At Zerode we're not afraid to do things a little differently, but only for good reason. 'Everything we do, we do because we believe in a better riding experience'
is the first thing you read when you go on to our website and is the design ethos behind all of our bikes. Designed to give the rider the best possible riding experience.
With the success of the Taniwha, our 27.5” gearbox equipped bike, we wanted to expand our range and offer bikes to a bigger audience with the larger sized rider in mind.
The Katipo was designed not to replace the Taniwha but to provide our gearbox platform to more people, catering to riders that preferred bigger wheels and bigger frames.
The Katipo would be offered in two travel options, in the same way the Taniwha is available in 140mm and 160mm. The two travel options share the same carbon elements but feature different aluminum links and shock lengths to alter geometry, travel and overall bike build. Utilizing a single mold for two travel options allows us to have a faster turn around and allows our factory to focus all of their time and effort into perfecting the layup and design of a single frame instead of being distracted by multiple. With attention to build you can create two different bikes that perform exceptionally in the desired category whether it's trail or enduro.Zerode Katipo Details
Intended use: Trail / Enduro
Travel: 140mm (trail), 160mm (enduro)
Fork travel: 140mm - 170mm
Wheel size: 29''
Frame construction: Carbon
Head angle: 64°- 65°
Reach: 475mm (L), 505mm (XL)
More info: Katipo Trail
A 29er addition to the Zerode line up had been talked about numerous times but actual development began in early 2018.
Some drawings from early in the Katipo development
The process began by carefully selecting the geometry that would help define the riding characteristics of the bike. It was aimed towards the aggressive end of the riding spectrum.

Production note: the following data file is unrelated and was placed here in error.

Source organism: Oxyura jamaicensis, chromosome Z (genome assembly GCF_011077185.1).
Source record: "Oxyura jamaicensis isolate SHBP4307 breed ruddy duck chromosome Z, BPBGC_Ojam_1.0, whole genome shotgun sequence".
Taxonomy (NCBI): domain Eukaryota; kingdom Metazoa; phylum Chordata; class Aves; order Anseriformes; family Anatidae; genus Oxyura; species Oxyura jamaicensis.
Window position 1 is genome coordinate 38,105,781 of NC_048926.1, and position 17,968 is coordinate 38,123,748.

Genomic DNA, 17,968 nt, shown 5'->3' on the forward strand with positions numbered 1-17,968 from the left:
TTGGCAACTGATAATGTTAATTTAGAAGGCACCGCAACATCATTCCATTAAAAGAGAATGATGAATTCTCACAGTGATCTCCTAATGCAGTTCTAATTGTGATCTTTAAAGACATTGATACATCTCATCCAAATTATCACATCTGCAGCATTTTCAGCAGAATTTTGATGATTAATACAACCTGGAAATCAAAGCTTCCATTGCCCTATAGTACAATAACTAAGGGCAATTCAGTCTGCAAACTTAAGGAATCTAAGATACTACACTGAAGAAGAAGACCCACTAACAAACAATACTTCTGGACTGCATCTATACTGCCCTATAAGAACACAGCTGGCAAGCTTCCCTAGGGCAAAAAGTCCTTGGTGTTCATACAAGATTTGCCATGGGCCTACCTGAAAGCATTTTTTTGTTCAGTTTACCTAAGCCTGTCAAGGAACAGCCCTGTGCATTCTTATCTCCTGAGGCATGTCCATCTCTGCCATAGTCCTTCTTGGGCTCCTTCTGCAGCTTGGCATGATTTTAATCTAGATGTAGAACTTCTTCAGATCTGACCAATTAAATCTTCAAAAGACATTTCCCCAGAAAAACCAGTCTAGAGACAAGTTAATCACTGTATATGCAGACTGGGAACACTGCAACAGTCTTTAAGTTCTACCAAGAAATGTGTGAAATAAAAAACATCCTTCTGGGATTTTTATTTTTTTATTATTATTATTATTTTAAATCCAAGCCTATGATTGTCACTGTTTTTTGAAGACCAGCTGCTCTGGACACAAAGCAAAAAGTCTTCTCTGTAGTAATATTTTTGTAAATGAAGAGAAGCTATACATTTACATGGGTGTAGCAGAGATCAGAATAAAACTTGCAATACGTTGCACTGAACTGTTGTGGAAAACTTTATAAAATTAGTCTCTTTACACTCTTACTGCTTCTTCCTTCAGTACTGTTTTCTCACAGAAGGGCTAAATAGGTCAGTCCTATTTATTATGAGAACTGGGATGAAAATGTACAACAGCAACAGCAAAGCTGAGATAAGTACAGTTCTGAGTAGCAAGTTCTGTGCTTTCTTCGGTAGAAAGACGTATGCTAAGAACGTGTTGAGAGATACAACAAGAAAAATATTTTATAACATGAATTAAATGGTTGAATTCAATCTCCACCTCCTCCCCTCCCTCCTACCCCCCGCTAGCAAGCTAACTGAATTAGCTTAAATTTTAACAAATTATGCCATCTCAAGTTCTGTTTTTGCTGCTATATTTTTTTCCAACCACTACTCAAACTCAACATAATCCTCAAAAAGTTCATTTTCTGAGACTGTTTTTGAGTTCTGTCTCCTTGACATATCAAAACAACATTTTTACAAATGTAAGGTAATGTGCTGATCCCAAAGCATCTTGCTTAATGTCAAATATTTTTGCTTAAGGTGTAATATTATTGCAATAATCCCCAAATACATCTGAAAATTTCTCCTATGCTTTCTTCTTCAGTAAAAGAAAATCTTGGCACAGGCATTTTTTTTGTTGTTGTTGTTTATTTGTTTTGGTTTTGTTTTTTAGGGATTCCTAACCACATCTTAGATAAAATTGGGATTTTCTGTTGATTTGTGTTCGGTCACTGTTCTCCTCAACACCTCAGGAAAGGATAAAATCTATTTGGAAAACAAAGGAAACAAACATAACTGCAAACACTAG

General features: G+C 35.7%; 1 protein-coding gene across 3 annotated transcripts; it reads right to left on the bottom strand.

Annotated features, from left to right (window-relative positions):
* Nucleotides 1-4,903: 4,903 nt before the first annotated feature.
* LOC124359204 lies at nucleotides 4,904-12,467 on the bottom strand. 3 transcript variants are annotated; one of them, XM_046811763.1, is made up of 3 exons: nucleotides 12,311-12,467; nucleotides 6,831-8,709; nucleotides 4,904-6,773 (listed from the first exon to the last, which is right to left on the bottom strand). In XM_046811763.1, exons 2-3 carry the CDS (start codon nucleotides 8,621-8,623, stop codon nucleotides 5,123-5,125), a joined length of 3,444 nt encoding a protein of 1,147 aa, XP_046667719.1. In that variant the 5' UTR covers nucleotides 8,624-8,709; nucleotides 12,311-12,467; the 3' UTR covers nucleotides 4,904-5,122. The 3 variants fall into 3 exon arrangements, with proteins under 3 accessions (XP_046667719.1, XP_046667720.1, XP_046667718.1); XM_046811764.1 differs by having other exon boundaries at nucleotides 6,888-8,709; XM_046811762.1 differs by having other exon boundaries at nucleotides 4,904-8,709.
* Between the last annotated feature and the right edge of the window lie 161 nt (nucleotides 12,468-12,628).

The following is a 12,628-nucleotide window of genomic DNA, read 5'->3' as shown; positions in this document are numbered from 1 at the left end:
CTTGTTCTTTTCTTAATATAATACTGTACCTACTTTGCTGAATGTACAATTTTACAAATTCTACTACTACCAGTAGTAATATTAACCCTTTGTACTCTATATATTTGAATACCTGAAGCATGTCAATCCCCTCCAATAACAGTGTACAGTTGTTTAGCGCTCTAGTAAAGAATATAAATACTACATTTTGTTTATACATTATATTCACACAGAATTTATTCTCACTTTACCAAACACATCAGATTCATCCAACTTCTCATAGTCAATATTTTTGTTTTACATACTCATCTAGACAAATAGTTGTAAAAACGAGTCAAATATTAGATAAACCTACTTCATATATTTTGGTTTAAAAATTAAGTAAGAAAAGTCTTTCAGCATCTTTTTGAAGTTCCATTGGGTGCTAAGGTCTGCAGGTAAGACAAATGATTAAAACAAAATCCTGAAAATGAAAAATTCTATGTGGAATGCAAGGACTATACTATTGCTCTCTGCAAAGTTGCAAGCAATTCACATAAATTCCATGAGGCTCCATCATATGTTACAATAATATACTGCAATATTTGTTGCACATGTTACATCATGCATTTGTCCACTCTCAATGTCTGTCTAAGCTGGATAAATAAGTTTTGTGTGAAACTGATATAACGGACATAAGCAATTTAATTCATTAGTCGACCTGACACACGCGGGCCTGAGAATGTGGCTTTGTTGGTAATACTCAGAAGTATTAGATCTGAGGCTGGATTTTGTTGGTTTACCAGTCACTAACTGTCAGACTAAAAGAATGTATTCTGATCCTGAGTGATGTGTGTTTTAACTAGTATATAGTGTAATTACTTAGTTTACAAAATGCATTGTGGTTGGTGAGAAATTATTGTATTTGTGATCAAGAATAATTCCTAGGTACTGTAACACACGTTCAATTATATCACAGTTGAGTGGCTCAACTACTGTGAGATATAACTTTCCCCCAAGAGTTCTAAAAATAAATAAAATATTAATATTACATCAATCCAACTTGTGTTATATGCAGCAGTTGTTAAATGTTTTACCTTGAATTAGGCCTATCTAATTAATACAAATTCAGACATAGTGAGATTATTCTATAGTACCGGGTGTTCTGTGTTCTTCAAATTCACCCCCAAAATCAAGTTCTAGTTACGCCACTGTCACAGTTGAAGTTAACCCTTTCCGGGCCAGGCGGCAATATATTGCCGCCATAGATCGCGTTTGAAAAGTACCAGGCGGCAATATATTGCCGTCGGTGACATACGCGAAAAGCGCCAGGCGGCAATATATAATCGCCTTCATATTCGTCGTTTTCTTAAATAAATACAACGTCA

Big wheels were matched with some big reach values. Providing confidence and stability was at the top of the list so the enduro variant came in with a 64° head angle and the trail a 65°. 444mm chainstays were a nice match, giving a long and stable wheelbase. The geometry was chosen to be modern and contemporary (long, slack) while not being excessive.
With the geometry finalized, work began on the suspension kinematics. The Taniwha has gained recognition worldwide for it’s remarkable suspension performance with Pinkbike's own Mike Levy quoting “the Taniwha's 160mm of rear wheel travel feels deep and controlled, with a level of bump devouring ability that I can't recall any other 160mm bike displaying.” The Katipo took this and adapted it for the 29 inch wheels.
Fin checking suspension kinematics, leverage ratio and anti-squat before the data was translated into 3D form
The gearbox provides a constant chain line through all gears making it easy to provide a sharp and responsive pedaling platform. The anti-squat on the Katipo was tuned slightly for taller riders. The same slightly rising suspension rate found on the Taniwha was implemented on the Katipo, one that had received nothing but admirable reviews from Zerode customers.
With the geometry and suspension dialed in these numbers were taken across into a 3D modelling program where work began on the form. Computer drawing was matched with sketching to develop the frame. The form language remained the same, keeping a similar silhouette to its smaller wheeled brother but with some subtle tweaks to accommodate the large wheels and frame proportions.
Rob examining the nearly complete CAD model. Different colorways were trialed on screen before the final colors were chosen.